The Roar
The Roar

Advertisement
Advertisement
Advertisement

Debugging the Robbie Deans myth

Robbie Deans looks on as the Wallabies take on the Lions, in what was one of his last games in charge. (AAP Image/Dave Hunt)
Roar Guru
4th September, 2013
267
4473 Reads

In December 2008, the ARU appointed Robbie “Dingo” Deans as the manager to oversee the Wallabies through to the next World Cup.

For the next few years we saw this decent human being descend from adoration (as the next Australian rugby saviour, including the baiting of New Zealand for letting him slip through their fingers), to nasty criticism, authority undermining, ridiculing and eventually outright hatred.

He is now gone, but a proportion of the Australian public and media still seem to take perverse pleasure in sticking the boot in.

Comments such as “Link will need a long time to repair the damage Deans has caused over the years” are common, especially following a defeat. Deans has maintained a dignified silence through all of this.

Just in case (heaven forbid) the Wallabies lose again this weekend, let’s debug what I call the Robbie myth and address some of the criticisms levelled at him.

One of the things that seemed to irk the media in particular was his communication style, which tended to be rather emotionless and monosyllabic. Most successful New Zealand rugby managers tend to be the ‘strong silent types’, more substance than show.

If you look at the crop since the first World Cup (Brian Lochore, “Grizz” Wylie, Laurie Mains, John Hart, Wayne Smith, John Mitchell, Graham Henry and Steve Hansen), none of them were the talkative, laugh-a-minute type.

The closest you would get to ‘talkers’ would be Hart and Henry, but they would still be a distant second to Australian managers in the verbal stakes – Alan Jones, Bob Dwyer, Eddie Jones and Link to name a few.

So my argument is that the ARU knew exactly what they were getting media wise. They would have observed Deans in action over the years and I doubt that during the interviews they had problems shutting him up, so this criticism doesn’t wash with me.

Advertisement
Advertisement

And for the record, they headhunted him and pursued him until they secured his signature.

Now let’s come to his much-maligned record. I investigated his tenure and this is what I came up with.

Win Lose Draw

Argentina 2 0 0
England 4 2 0
Fiji 1 0 0
France 6 0 0
Ireland 2 1 1
Italy 5 0 0
Lions 1 2 0
NZ 3 13 1
Russia 1 0 0
SA 9 4 0
Samoa 0 1 0
Scotland 0 2 0
USA 1 0 0
Wales 8 1 0

TOTAL 43 26 2

Now this might not set the world alight, but it’s acceptable for an international coach who is trying to return a rugby power to its former glories. Of note is his outstanding success against the Boks.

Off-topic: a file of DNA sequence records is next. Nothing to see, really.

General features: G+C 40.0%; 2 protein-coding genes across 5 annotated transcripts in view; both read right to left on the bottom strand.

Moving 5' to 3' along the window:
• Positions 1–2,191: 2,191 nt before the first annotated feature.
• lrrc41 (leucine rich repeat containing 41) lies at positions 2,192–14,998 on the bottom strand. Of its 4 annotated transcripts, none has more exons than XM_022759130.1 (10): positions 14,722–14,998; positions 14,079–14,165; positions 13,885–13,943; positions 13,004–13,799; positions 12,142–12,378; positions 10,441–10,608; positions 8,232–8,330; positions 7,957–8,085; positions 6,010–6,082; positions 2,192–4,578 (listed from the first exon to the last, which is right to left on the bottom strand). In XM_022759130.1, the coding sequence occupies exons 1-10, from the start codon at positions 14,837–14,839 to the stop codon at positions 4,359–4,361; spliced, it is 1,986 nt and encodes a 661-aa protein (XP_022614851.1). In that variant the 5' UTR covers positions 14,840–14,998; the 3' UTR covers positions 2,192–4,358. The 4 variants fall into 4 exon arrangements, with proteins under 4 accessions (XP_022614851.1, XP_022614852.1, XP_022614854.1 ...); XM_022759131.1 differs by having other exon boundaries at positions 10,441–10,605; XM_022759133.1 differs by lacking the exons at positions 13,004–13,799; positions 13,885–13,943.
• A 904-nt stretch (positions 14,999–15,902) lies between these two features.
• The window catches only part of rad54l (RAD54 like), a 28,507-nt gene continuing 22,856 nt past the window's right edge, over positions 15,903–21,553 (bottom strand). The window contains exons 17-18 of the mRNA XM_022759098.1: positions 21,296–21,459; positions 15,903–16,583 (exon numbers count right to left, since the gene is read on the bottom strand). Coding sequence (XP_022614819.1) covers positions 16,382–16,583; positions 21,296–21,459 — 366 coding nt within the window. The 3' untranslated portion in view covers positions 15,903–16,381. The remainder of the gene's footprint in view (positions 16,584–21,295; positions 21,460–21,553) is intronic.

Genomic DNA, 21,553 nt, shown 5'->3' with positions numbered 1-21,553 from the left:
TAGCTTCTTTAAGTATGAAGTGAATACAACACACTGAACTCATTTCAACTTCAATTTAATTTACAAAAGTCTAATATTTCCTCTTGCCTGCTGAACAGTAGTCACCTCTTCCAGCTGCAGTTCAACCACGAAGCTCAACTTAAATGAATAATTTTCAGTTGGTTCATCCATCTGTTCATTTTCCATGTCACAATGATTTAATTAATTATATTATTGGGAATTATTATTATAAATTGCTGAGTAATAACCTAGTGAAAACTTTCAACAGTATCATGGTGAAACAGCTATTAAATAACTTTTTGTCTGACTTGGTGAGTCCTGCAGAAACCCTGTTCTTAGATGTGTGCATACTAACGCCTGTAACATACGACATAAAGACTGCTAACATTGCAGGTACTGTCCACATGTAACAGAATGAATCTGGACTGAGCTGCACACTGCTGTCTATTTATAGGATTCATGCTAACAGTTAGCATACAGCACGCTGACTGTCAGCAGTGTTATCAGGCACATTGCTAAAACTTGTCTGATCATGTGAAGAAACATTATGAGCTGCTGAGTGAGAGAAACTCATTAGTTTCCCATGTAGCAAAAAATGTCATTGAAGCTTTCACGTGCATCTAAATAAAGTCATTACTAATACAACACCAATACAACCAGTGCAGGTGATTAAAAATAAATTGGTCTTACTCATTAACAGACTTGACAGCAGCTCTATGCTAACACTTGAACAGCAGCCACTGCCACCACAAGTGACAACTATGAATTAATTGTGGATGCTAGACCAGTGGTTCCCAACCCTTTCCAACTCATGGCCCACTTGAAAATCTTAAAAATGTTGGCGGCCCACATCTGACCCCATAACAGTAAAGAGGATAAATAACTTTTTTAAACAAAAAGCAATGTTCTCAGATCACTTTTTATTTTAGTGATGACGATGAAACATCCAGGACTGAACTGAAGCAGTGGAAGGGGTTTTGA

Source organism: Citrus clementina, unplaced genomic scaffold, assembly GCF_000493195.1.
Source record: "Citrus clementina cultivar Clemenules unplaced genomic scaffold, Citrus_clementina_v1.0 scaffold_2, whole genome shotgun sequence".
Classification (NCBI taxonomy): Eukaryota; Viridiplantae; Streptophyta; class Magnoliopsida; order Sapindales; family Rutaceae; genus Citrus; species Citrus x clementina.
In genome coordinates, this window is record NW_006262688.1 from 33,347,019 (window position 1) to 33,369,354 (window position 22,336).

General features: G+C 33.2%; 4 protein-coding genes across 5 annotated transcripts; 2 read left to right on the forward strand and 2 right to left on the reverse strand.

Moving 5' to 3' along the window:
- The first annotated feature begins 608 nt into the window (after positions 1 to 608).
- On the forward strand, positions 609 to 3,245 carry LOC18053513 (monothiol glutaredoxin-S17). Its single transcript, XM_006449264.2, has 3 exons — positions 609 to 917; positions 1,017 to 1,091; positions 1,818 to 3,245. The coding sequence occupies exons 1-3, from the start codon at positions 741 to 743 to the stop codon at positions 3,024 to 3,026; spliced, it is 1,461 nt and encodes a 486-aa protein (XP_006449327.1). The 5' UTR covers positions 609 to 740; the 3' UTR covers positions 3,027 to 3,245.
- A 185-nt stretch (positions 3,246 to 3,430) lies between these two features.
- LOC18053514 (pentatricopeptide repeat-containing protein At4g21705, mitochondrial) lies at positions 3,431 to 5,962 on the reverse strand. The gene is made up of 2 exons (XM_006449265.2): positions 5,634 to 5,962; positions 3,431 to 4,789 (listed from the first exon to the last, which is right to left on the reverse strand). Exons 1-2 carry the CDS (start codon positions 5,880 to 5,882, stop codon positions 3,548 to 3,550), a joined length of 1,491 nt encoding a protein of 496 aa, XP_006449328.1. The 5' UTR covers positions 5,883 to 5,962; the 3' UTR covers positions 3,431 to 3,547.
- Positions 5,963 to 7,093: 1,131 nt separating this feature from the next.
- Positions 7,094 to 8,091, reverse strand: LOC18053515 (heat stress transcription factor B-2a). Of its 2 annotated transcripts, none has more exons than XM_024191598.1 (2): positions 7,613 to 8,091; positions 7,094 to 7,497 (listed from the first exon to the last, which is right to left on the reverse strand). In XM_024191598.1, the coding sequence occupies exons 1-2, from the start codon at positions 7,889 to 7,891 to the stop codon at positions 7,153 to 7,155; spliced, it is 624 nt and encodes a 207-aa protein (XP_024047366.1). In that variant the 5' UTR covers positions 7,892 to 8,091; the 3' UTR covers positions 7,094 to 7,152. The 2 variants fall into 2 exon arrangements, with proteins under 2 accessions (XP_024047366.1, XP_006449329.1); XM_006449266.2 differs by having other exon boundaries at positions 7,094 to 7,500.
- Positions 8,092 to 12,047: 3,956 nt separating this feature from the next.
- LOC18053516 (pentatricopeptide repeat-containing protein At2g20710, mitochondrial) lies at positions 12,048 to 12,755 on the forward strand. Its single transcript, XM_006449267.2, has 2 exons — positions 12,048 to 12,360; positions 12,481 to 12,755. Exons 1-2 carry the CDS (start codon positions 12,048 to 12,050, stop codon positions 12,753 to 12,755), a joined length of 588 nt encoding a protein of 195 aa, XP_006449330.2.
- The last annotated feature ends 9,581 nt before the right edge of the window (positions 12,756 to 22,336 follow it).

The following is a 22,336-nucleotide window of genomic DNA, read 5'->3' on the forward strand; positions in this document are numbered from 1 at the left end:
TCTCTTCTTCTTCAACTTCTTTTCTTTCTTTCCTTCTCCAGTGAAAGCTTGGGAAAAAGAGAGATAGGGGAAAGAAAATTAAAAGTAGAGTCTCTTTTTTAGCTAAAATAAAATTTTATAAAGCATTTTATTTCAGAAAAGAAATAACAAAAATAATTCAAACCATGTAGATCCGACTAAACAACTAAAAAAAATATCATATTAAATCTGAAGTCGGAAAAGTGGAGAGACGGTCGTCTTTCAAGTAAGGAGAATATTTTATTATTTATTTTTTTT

When you remove the ABs (unfortunately Australia’s most frequent playmate) and the easybeats, the record transforms somewhat.

Win Lose Draw

Advertisement
Advertisement

Argentina 2 0 0
England 4 2 0
France 6 0 0
Ireland 2 1 1
SA 9 4 0
Scotland 0 2 0
Wales 8 1 0

TOTAL 31 10 1

Well it doesn’t look too bad to me. As a matter of fact, it looks quite flash.

In the losses to Scotland and Samoa at home, the two low points of his career, the ARU set him up with an impossible assignment – to play Scotland with a second rate team four days before a full Test against a very dangerous Welsh side.

The gale that night didn’t help.

The Samoa debacle was just that and is indefensible, but the Samoans are good and they will keep on catching one of the major powers every so often.

If Deans was specifically employed to get the better of the ABs then he failed, but he is in very good company. The ABs have moved to a different level.

So on results alone I don’t consider him a failure. Beating SA in the QF of the World Cup was a massive achievement, and losing the SF to a rampant AB side on home soil was no disgrace.

Advertisement
Advertisement

Outside of his honeymoon period, I feel that Deans was vilified and hounded by a section of the media and undermined by some players and managers, including Link.

To use an Australian phrase, he was never given a fair go.

Where did he go wrong? He wasn’t ruthless enough in weeding out the toxic elements (ironic choice of phrase). He got rid of Giteau and was heavily criticised.

Andlook what happened when he dropped QC, with sections of the media aiding and abetting.

He should have been stronger in my opinion and cleared a few more out (permanently or temporarily), but I don’t think he was exactly blessed with a lot of quality alternatives.

I don’t know what he did for grassroots rugby and growth of the game here. I would be surprised if he didn’t do unglamorous and unseen work – perhaps somebody can enlighten me?

Biggest mistake? Discarding George Smith, but I think he knows that by now.

Biggest farce? The ARU extending his contract before the World Cup.

Advertisement
Advertisement

I have no issue with Deans being replaced. Although I disagree that he wasn’t a competent coach, my gut feeling was that he brought the Wallabies as far as he was going to and some fresh ideas/approach were needed.

I take issue with the matter of his dismissal, so close to the end of his contract, and I have it on good authority that he was aware he was going to be replaced during the Lions series.

What I find increasingly tiresome is the residual and continuing vitriolic attacks on him every time something goes wrong with the Wallabies.

Time to move on and allow a dignified and decent man to fade into the past of Australian rugby history.

Future results and history will be a better judge.